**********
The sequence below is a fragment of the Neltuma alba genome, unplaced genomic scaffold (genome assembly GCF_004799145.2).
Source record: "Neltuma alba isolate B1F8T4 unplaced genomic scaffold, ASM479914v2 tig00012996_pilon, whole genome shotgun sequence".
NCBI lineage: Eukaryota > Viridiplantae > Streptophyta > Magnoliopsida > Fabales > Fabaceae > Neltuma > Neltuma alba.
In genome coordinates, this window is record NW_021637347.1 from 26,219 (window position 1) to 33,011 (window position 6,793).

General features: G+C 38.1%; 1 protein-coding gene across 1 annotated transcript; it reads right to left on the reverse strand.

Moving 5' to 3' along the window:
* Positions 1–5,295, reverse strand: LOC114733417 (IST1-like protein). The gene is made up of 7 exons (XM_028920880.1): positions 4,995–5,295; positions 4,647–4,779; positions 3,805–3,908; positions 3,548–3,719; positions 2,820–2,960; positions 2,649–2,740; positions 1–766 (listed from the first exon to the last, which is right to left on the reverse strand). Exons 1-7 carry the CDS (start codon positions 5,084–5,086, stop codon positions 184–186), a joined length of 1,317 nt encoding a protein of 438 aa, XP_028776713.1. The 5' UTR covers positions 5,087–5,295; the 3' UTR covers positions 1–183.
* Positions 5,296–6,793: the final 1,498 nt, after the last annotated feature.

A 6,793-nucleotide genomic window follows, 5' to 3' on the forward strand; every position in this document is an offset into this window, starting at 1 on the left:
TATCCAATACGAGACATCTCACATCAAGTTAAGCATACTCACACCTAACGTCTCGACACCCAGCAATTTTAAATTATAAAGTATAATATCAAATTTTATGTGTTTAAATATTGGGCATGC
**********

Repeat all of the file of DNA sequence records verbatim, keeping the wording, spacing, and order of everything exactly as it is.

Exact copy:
The sequence below is a fragment of the Neltuma alba genome, unplaced genomic scaffold (genome assembly GCF_004799145.2).
Source record: "Neltuma alba isolate B1F8T4 unplaced genomic scaffold, ASM479914v2 tig00012996_pilon, whole genome shotgun sequence".
NCBI lineage: Eukaryota > Viridiplantae > Streptophyta > Magnoliopsida > Fabales > Fabaceae > Neltuma > Neltuma alba.
In genome coordinates, this window is record NW_021637347.1 from 26,219 (window position 1) to 33,011 (window position 6,793).

General features: G+C 38.1%; 1 protein-coding gene across 1 annotated transcript; it reads right to left on the reverse strand.

Moving 5' to 3' along the window:
* Positions 1–5,295, reverse strand: LOC114733417 (IST1-like protein). The gene is made up of 7 exons (XM_028920880.1): positions 4,995–5,295; positions 4,647–4,779; positions 3,805–3,908; positions 3,548–3,719; positions 2,820–2,960; positions 2,649–2,740; positions 1–766 (listed from the first exon to the last, which is right to left on the reverse strand). Exons 1-7 carry the CDS (start codon positions 5,084–5,086, stop codon positions 184–186), a joined length of 1,317 nt encoding a protein of 438 aa, XP_028776713.1. The 5' UTR covers positions 5,087–5,295; the 3' UTR covers positions 1–183.
* Positions 5,296–6,793: the final 1,498 nt, after the last annotated feature.

A 6,793-nucleotide genomic window follows, 5' to 3' on the forward strand; every position in this document is an offset into this window, starting at 1 on the left:
TATCCAATACGAGACATCTCACATCAAGTTAAGCATACTCACACCTAACGTCTCGACACCCAGCAATTTTAAATTATAAAGTATAATATCAAATTTTATGTGTTTAAATATTGGGCATGC